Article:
It all began with a little generosity from Mother Nature. “We had a Pinot Gris block come in heavier than expected,” says Joy Ting, enologist and project manager at Michael Shaps Wineworks. “Since the excess had not been slated for a specific wine, and it was early in harvest, we realized we had the time and opportunity to do something a little bit different with the extra tonnage.”
Ting and winemaker Jake Busching teamed up on the experiment. “Joy and I balance one another really well as winemakers,” says Busching. “I tend not to measure much and she has the precision of a stooping falcon.”
They crushed and destemmed the grapes. But, instead of pressing juice as you would a normal white wine, Ting says, they let the juice ferment on the skins before pressing it off.
Skin-contact wines, also known as orange wines or amber wines for their deep golden hues, are experiencing a comeback. This style of winemaking has millennia of history in the country of Georgia, where wines ferment with juice, skins and seeds in large underground terracotta vessels. Though this age-old method of winemaking was likely the way the first white wines were made, modern winemaking tends to discard the skins of white grapes directly after pressing. Skins change the flavor and tannin structure of a white wine, and they also adjust potassium, acidity and microbial environments, which can change the direction of a fermentation.
After Ting and Busching pressed off their experimental wine, says Ting, “it was pretty rough—literally.”
“It had tannins, and they were pretty aggressive at first,” she says. “But, it had some really nice potential flavors hiding amidst all the grip.” At that point, they decided, the best course of action was putting it in a barrel and waiting it out.
It sat in a barrel at Michael Shaps Wineworks for about two years until Ting pulled a sample and brought it to a gathering. Ting knew Busching would be there, and she wanted to blind test him on his own experiment.
Most wineries have a random barrel or two of experimental ferments, or fermentations that didn’t go quite as planned. If the wine is sound, these barrels will often be blended into a larger-volume product, because labeling a few odd bottles separately can distort business models and confuse regular customers who have grown to expect a certain type of wine from the winery.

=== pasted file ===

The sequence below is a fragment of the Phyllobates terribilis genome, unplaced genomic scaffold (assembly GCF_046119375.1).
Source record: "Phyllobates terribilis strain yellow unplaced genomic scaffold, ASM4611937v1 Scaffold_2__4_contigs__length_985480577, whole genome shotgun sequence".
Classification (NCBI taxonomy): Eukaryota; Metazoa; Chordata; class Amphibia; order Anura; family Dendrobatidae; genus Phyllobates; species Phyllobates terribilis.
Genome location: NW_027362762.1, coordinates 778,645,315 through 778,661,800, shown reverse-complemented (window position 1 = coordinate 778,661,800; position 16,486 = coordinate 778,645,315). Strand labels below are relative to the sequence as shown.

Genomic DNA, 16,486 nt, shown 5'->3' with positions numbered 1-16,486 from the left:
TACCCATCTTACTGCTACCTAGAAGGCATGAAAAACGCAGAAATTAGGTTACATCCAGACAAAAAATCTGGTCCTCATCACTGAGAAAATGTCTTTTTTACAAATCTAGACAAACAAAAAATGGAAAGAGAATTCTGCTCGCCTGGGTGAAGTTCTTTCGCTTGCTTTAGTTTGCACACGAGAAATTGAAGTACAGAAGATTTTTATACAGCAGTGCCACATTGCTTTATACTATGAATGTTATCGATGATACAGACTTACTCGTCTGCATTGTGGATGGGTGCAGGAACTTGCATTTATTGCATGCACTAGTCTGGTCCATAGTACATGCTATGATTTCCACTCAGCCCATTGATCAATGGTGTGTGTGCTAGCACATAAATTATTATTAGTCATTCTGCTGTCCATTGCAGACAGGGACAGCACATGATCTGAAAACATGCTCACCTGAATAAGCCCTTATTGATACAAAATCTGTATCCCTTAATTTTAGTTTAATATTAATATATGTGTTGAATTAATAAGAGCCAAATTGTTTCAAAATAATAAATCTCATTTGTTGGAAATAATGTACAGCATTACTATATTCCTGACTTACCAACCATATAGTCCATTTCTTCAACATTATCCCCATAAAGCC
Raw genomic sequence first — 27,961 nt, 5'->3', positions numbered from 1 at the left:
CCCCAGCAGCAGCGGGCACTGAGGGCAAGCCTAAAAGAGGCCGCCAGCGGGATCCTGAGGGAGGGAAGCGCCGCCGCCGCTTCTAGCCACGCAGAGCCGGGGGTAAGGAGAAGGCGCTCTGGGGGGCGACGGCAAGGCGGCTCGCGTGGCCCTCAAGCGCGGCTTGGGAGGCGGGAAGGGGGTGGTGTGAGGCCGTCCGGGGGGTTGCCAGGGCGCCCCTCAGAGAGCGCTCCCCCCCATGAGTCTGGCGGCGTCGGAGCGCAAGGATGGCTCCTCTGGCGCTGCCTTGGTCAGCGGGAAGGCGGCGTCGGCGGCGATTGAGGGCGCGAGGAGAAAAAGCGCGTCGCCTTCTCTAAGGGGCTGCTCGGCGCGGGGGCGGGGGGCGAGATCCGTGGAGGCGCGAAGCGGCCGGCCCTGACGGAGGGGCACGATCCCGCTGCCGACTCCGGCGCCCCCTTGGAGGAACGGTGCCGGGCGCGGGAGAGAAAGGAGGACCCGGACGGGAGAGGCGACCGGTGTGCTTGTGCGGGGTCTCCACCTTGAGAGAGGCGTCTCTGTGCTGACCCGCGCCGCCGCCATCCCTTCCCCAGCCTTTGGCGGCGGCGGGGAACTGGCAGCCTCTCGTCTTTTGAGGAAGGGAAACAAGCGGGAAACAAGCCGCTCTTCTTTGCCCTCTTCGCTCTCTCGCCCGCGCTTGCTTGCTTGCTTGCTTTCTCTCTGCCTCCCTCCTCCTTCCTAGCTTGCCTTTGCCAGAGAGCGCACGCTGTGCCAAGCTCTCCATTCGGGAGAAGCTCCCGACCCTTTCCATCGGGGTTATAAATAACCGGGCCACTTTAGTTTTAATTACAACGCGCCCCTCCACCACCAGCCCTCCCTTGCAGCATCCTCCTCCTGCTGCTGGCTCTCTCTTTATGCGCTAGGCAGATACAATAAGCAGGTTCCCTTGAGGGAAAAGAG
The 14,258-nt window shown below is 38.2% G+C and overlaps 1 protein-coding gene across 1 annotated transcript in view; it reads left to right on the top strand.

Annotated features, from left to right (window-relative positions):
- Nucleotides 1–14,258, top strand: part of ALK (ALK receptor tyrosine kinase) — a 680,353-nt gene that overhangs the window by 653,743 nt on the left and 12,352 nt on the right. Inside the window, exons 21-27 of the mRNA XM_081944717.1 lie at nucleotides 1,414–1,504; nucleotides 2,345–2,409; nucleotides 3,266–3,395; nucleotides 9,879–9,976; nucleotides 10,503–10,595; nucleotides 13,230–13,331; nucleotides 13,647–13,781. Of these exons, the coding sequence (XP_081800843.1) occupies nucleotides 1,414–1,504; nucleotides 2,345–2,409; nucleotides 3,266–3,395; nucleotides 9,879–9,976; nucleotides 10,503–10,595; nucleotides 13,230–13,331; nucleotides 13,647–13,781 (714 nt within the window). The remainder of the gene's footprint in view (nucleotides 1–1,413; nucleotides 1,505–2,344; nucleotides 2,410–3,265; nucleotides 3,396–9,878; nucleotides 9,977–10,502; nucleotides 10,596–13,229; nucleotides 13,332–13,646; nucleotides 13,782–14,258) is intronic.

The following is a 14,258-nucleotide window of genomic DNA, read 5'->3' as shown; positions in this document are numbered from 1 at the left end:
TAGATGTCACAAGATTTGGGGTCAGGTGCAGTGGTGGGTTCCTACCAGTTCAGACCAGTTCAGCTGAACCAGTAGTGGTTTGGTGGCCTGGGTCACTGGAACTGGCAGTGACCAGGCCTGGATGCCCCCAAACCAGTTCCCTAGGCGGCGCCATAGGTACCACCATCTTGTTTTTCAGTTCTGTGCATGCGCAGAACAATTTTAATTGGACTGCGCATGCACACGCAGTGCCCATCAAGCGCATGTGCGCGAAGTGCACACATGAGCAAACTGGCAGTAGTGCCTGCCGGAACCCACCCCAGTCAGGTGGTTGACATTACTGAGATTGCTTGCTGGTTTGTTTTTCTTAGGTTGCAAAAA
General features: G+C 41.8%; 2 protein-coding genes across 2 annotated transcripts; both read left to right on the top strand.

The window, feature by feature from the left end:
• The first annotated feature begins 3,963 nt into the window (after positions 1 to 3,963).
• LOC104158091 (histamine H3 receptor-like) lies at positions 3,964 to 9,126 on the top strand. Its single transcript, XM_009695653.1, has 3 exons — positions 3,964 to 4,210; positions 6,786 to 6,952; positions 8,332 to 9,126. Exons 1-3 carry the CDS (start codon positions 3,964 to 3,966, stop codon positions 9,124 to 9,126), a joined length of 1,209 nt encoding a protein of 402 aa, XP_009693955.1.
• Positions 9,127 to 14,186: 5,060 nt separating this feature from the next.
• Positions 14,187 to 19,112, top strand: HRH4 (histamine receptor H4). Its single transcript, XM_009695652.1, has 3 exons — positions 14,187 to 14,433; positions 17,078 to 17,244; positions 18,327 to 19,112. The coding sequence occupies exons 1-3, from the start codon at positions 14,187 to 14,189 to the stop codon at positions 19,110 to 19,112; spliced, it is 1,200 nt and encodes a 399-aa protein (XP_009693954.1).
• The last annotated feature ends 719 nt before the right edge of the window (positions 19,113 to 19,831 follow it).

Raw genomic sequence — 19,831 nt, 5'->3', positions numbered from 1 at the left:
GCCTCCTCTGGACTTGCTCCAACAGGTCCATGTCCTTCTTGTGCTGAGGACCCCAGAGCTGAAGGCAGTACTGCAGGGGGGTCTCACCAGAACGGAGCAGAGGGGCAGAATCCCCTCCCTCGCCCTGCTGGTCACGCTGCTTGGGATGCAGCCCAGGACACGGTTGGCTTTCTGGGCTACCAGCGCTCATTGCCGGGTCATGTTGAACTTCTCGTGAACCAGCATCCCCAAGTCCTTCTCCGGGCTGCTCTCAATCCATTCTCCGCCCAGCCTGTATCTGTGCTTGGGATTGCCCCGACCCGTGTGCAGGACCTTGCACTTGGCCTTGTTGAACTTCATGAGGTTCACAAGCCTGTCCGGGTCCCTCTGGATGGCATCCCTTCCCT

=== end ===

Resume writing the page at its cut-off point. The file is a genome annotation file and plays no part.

But what if there was an outlet for small-batch, unique wines that don’t quite fit with a winery’s model?
Enter Will Curley and Priscilla Martin Curley. Will runs the beverage programs for Will Richey’s Ten Course Hospitality restaurant group, and Priscilla is the general manager and wine director at Tavola. The husband-wife team tasted the Pinot Gris sample at the party and became enchanted with the idea of saving this orphan barrel from a near-certain fate of obscurity.
A few days later, the Curleys got together with Busching, Ting and Ting’s husband, Paul, to discuss the idea further. The meeting turned into a blending trial. They decided to mix in a small amount of Riesling to boost the acid, and a tiny amount of Viognier to round out the mid-palate and add aromatics. The wine is still predominantly Pinot Gris, with hints of the other elements to bring the wine into a nice balance.
“We decided we were just going to sell it at Tavola, Brasserie Saison and through Jake’s wine label,” says Martin Curley—a focused outlet for its limited 58 cases, to give The Orphanage (so named because Ting continually referred to it as the orphan barrel) a platform its creators feel it deserves.
The orphan barrel of skin-contact Pinot Gris has found a happy home. But the larger idea behind the project hints that there are more interesting one-off barrels in local wineries that could use The Orphanage series platform as a way to enter the market. The amber Pinot Gris is the debut release. What will be next? “Jake and I are talking about a vermouth,” says Curley.
Erin Scala is the sommelier at Fleurie and Petit Pois. She holds the Diploma of Wines & Spirits, is a Certified Sake Specialist and writes about beverages on her blog, thinking-drinking.com.